ORR: What are your most important artistic goals?
DANGERKAT: To be free to create whatever I see in my mind. To be unabashedly me and inspire others to be true to themselves. To forge new paths and challenge the norm. To make people feel something, and feel strongly. To shift culture and to empower others. To always grow and learn. To have fun!
ORR: What do you feel is the role of artists in shaping cultural and economic prosperity?
DANGERKAT: Artists are the mirror of society and of the times. Through the universal language of art, we can start conversations, inspire change and hopefully impact this world to be a more positive and vibrant place to exist. Therefore artists have a very important role to make work that can be that voice, to give colour to a sometimes dismal world, to give hope, or to start a revolution, or to just make this time here more beautiful and fun.
ORR: What are some of the challenges you have faced in your art career and how did you overcome them?
DANGERKAT: Being patient and not feeling good enough. Because I like to do so many different things it means learning new skills all the time. When you first learn something, you typically suck at it and feel somewhat hopeless. I've had to remind myself that everyone goes through this phase and it really doesn't matter how late in the game it is to learn something new. If you are passionate about it and can see yourself doing it you will keep coming back to put in that time. And when you get a little better each go around you know it's worth it. With that being said, sometimes you have to suck in public, but this is all part of growing. It takes balls to be an artist, but the reward of having fun because your career is doing something you love is the best thing in the world. I said patience because we all want things to happen right away but in most cases they take time to build. I had to learn not to stop and to put in that extra time even if it feels like an eternity. Details matter and typically to make something great it takes a lot longer. I learned to trust the process and believe. It doesn't matter if a million people believe in you or not, YOU have to believe. That is how you keep going.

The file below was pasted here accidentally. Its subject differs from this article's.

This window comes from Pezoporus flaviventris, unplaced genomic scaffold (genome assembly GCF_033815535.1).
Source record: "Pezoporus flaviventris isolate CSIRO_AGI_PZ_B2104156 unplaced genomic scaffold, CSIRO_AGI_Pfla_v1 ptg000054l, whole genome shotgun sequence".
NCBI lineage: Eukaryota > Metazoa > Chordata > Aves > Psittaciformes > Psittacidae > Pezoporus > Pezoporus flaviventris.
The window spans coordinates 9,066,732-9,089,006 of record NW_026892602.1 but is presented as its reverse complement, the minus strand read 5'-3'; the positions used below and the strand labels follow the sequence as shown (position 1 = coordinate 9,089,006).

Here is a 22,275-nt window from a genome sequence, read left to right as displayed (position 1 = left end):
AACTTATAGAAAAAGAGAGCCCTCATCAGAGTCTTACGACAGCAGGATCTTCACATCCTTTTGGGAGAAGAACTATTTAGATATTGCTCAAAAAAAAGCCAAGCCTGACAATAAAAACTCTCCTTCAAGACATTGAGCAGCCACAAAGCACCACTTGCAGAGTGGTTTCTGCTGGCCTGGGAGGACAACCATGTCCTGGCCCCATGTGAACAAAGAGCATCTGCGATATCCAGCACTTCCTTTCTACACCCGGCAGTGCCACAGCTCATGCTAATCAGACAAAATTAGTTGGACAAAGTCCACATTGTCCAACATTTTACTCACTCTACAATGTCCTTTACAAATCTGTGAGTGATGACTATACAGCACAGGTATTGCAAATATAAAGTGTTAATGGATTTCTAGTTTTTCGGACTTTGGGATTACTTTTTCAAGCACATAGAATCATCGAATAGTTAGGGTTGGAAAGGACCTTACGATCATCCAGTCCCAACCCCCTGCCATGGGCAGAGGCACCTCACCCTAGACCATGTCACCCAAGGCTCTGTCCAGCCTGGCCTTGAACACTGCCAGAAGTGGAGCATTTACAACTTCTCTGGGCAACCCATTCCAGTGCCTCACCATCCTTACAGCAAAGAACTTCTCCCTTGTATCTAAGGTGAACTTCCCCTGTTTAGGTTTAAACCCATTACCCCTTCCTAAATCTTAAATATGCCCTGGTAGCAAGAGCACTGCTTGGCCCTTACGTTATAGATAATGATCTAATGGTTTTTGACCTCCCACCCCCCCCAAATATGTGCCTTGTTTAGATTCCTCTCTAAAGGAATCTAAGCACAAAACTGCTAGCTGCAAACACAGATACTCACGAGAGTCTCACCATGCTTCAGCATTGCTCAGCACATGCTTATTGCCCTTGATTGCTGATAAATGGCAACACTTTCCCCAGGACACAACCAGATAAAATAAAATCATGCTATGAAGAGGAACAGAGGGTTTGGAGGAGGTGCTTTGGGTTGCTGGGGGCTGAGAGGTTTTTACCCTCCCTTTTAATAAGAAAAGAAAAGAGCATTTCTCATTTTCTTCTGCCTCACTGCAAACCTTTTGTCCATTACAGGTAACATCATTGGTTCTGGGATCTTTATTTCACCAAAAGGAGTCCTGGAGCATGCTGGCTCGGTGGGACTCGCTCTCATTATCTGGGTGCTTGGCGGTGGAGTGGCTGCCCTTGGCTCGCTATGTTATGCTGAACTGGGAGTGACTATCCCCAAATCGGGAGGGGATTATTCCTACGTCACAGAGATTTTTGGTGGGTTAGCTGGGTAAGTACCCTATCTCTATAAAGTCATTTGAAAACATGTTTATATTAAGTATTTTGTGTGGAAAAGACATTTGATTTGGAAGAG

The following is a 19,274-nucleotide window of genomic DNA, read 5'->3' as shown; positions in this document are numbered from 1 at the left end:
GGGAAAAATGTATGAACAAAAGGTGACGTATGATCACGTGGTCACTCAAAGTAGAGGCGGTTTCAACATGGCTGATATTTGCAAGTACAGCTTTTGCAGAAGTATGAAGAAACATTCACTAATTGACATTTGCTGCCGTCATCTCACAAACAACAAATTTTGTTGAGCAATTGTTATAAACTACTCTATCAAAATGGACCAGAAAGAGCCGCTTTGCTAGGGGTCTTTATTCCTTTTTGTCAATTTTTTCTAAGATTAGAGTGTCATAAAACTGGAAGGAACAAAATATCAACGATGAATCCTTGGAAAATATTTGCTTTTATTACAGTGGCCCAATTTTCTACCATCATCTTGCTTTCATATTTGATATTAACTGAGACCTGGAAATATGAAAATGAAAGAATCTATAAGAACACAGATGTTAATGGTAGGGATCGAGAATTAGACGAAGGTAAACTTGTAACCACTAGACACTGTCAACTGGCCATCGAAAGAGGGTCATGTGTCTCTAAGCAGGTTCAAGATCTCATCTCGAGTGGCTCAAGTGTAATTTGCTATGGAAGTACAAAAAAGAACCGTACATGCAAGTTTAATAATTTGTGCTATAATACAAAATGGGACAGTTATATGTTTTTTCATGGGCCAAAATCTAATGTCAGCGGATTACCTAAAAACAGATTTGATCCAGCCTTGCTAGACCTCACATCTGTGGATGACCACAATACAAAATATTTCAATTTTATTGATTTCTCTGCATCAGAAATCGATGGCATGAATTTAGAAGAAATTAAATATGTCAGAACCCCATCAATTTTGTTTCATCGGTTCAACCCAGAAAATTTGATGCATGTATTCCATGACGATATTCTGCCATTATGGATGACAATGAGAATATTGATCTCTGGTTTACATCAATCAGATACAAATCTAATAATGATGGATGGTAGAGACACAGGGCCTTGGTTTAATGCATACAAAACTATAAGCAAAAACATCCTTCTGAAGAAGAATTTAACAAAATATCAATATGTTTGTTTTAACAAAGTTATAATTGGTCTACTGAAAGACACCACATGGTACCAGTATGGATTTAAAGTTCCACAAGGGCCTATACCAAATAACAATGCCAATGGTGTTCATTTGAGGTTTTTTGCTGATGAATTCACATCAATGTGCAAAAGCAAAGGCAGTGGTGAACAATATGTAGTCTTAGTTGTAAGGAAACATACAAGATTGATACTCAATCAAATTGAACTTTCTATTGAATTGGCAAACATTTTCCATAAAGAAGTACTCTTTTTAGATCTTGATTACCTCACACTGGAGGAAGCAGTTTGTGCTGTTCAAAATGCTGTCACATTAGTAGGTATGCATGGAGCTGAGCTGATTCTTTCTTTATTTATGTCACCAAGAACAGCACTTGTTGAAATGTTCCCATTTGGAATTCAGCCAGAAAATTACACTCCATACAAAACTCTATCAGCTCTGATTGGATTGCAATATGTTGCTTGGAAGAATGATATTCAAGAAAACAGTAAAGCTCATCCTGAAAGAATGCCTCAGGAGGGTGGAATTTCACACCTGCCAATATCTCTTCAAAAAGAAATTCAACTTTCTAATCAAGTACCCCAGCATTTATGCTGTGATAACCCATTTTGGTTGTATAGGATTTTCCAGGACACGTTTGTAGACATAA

ORR: If you had any advice for an ACAD first year student, what would it be?
DANGERKAT: Well, you made a good choice being there. Open your mind and try it all, and work your ass off. Spend as much time as you possibly can making work. Embrace your idiosyncrasies and run with them. Be fearless and be bold, and be curious. Writing and speaking about your work is very important – don't neglect this as it will help you get grants and opportunities to make your dreams happen. Learn HOW to write grant proposals. Make art with your friends. Most importantly have fun. Art has no bounds. Dream big!